The happiest man in the world

I collect stories and used storytelling as a therapeutic technique throughout my career. Stories can be transformative and can trigger insights. Here are my re-tellings of two of my favorite teaching stories:

John was a very sad man. He suffered from what the Germans call Weltschmerz (world pain). The pain of the world weighed heavily upon him. He had a loving family and friends, and made a good living, but nothing gave him satisfaction. He was so depressed, he often thought about ending his life. But then one day he met a kindly old man, who asked him why he looked so sad. John poured his heart out, ending his account by expressing his hopelessness that he could ever find lasting happiness. The old man smiled at him and said, “I know what you can do to cure your sadness. You  need to track down the happiest man in the world and ask him for his shirt. When you put it on, you will know happiness.” “But how will I find him?” John asked. The old man replied, “If I were you, I’d travel to Istanbul and follow my nose wherever it takes me, then ask around. If he’s anywhere near, people will know, and they’ll tell you what they know. Seek him with your whole heart, and you’ll find him.”

John immediately quit his job and sold all of his worldly possessions, other than what he could wear, or carry on his back. He thought he had enough money to bankroll his quest, and booked passage to Turkey on a tramp steamer. When he got to Istanbul, he took a train east, but soon got off, sensing that he had to go the rest of the way on foot. Most people he asked knew nothing of the happiest man in the world, but others smiled, pointed to the east, and wished him well. A few claimed to have seen him, themselves, and gave John their blessings.

After a while John lost track of which day of the week it was, or which country he was in. He was meeting all kinds of people, and learning to make himself understood in new languages. He walked dirt roads through beautiful valleys and walked up and down mountain paths, avoiding cities. But he went on, because he knew he was getting closer to the itinerant man he sought. Now people were telling him things like, “I saw him go through town just last month” and “Two weeks ago he was in my home village, on the other side of these mountains.”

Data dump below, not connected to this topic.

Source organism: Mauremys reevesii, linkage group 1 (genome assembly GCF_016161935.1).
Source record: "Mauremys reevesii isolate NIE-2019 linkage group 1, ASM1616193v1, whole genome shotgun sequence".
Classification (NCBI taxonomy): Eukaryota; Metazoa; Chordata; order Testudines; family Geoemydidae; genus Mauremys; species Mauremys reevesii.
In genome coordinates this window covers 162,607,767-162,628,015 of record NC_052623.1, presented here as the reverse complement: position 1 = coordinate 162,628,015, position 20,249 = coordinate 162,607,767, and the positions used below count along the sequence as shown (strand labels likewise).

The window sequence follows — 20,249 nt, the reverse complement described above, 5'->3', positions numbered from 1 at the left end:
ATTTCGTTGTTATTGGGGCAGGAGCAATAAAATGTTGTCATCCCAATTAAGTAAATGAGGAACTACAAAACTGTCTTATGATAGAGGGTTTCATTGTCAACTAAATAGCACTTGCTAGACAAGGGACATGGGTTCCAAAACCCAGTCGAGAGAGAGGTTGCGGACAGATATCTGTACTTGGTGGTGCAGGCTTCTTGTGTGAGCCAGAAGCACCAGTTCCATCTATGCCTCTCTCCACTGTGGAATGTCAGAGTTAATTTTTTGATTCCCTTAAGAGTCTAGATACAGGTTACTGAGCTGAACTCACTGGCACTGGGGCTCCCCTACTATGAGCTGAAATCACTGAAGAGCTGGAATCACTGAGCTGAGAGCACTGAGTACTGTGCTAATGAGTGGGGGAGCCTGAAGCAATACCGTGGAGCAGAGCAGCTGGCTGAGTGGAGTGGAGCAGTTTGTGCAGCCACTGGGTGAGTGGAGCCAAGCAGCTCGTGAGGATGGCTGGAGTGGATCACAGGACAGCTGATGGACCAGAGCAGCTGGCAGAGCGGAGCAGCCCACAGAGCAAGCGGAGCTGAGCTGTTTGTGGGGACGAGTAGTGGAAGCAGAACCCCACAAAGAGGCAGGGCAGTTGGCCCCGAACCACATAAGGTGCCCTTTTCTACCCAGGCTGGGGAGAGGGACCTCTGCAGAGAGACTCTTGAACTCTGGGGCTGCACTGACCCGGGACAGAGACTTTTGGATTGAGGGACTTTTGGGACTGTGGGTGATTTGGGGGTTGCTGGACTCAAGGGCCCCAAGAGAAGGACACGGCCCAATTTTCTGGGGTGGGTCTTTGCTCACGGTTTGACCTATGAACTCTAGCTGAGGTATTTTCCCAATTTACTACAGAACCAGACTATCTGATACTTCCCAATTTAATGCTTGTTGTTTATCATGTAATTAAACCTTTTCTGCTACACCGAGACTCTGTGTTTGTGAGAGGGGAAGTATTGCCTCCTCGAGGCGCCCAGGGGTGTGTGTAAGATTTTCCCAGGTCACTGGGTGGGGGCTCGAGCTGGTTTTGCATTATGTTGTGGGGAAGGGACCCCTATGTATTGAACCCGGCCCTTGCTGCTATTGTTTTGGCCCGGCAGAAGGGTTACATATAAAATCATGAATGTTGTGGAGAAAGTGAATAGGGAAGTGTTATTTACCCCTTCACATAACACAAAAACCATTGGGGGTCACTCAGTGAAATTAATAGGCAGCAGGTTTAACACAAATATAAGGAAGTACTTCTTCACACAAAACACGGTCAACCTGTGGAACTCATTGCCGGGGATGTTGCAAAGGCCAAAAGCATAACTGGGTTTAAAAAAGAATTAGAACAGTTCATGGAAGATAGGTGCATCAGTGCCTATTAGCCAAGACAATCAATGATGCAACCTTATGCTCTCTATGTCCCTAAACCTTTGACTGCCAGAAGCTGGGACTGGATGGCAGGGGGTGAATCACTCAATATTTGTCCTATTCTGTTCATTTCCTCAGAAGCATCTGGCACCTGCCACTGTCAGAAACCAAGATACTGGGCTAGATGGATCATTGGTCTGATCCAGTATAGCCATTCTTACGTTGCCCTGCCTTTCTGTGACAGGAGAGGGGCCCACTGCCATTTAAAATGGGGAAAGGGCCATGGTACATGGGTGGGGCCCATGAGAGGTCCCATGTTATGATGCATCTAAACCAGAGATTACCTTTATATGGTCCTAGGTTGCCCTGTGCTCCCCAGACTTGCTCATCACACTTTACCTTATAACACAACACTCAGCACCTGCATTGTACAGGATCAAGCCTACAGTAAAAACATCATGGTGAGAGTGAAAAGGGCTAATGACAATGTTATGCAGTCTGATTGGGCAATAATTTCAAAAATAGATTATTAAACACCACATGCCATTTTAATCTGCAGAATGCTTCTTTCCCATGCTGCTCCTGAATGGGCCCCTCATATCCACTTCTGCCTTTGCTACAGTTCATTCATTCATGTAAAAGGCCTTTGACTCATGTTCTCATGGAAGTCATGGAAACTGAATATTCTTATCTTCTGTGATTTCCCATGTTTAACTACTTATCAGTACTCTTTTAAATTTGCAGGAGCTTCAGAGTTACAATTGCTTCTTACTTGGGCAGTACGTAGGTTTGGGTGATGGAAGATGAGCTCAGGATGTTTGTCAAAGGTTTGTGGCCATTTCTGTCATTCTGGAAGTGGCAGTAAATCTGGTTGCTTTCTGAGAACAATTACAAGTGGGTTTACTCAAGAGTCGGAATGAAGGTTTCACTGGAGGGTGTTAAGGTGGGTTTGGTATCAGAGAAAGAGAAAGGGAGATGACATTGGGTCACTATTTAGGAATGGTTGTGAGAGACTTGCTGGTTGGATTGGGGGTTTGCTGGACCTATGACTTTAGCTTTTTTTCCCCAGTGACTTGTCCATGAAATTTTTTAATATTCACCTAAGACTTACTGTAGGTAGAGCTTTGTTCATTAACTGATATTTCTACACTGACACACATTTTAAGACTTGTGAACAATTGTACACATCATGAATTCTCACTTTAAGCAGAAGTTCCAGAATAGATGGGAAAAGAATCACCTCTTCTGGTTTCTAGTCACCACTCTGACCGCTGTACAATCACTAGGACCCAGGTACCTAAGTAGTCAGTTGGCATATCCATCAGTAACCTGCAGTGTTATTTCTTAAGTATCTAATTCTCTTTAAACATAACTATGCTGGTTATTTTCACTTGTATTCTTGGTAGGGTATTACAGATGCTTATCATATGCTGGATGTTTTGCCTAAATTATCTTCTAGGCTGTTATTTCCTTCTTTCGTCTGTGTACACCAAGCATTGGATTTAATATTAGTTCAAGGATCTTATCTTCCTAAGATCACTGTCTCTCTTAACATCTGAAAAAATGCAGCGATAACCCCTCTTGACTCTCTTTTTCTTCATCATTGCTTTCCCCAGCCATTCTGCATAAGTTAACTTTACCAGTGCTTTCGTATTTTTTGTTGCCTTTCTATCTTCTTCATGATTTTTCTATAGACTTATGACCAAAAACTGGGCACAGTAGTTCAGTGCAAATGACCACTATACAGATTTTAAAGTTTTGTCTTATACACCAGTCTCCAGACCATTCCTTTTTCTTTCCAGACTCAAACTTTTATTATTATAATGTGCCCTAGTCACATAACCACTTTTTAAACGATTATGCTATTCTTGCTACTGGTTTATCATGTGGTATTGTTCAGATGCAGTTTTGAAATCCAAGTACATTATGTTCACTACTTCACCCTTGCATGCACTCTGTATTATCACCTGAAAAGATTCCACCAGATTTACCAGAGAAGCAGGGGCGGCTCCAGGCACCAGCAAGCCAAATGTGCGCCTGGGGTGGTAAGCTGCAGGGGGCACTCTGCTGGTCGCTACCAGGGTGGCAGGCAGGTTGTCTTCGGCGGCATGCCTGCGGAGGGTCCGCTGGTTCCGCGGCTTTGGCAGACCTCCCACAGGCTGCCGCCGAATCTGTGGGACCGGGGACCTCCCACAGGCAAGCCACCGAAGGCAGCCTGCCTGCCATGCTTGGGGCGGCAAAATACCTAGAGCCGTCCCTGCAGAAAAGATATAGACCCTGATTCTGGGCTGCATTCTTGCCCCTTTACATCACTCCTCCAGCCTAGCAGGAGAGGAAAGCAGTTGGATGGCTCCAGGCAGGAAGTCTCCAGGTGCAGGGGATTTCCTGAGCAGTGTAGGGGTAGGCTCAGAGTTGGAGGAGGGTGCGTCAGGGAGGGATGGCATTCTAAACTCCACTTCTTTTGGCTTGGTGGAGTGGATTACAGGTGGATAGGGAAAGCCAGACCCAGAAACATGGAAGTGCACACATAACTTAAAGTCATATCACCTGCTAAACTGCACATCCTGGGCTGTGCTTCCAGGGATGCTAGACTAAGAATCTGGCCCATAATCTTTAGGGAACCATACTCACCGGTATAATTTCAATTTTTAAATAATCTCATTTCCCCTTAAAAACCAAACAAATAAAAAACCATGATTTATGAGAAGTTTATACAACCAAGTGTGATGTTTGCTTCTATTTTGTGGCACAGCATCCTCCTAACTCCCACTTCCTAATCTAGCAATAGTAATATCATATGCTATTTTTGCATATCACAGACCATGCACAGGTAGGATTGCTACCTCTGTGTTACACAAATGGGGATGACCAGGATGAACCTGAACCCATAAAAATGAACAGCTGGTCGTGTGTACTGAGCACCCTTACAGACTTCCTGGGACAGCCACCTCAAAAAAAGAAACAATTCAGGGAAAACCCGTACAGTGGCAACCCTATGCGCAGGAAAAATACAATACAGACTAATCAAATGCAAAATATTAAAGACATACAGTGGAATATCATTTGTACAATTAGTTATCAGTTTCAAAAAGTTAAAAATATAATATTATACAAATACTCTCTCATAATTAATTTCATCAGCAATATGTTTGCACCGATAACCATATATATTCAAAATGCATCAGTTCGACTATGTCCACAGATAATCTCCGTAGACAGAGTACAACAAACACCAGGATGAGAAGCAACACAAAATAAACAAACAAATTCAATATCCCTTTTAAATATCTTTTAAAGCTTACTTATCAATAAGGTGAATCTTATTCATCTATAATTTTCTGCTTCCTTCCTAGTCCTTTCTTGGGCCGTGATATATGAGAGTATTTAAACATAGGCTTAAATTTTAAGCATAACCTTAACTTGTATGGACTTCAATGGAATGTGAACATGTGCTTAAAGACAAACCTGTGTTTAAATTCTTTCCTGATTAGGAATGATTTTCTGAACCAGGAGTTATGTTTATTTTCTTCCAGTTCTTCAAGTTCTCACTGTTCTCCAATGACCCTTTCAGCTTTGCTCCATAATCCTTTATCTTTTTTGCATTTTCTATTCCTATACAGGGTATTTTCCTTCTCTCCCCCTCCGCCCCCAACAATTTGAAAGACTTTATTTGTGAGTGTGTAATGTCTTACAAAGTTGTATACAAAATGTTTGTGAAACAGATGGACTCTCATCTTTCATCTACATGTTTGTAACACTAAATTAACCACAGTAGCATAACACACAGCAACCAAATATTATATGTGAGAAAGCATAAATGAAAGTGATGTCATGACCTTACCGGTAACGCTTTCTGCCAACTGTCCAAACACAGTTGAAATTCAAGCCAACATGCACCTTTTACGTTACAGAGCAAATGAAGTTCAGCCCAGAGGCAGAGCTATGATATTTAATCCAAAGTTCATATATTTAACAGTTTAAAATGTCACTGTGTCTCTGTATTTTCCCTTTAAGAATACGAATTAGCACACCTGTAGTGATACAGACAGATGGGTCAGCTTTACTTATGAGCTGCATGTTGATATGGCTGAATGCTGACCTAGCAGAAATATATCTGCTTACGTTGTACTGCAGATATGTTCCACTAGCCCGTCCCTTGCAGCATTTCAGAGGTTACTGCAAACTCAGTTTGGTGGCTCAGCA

Bandits stole all of his money, and John came to rely on the kindness of strangers as he went on. His clothes were ragged and he had holes in his shoes. Strangers were not always kind, and he didn’t get to eat every day. When people didn’t take him in for the night, he had to sleep wherever he could find shelter. It seemed like the happiest man in the world was always just one or two days ahead of him.

One day John entered a village – he didn’t even know where it was – hungry, weary and raggedy. In the village square he inquired if anyone knew the whereabouts of the happiest man in the world. One of the villagers said, “Oh, he was just here!” When John’s face fell, the man pointed down the road and said, “If you go about two kilometers in that direction, you’ll find him under a big tree off to the right, in sight of the road.” John grew excited and pushed on, despite his exhaustion.

Sure enough, two kilometers down the road he spied a ring of colorfully dressed people surrounding a huge tree, dancing and singing. He ran and joined the circle. There, under the tree, danced a laughing man, who had to be the happiest man in the world. All of his few worldly possessions lay beside him on the grass. And then John noticed that he was shirtless, and realized that the happiest man in the world didn’t own a shirt! And with that knowledge, John knew happiness.

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Here’s another (very short) story about material things and happiness: A zen monk lived in a simple hut on a mountainside. He owned only the essential things he needed to sustain independent life – straw bedding, a blanket, cooking and eating utensils, a few tools, and a change of clothing. One day he went down to the nearby village in the valley. When he returned late at night, he discovered that thieves had stolen all of his meagre possessions. But he laughed, seeing that the thieves had left the moon in his window.

Joni Mitchell (my favorite female poet/troubadour) recorded her song, based on this story – “Moon at the Window.”  You might also want to check out “I Got Plenty o’ Nuthin'” on the soundtrack of George Gershwin’s classic American opera, Porgy and Bess.

 

 

 

 

 

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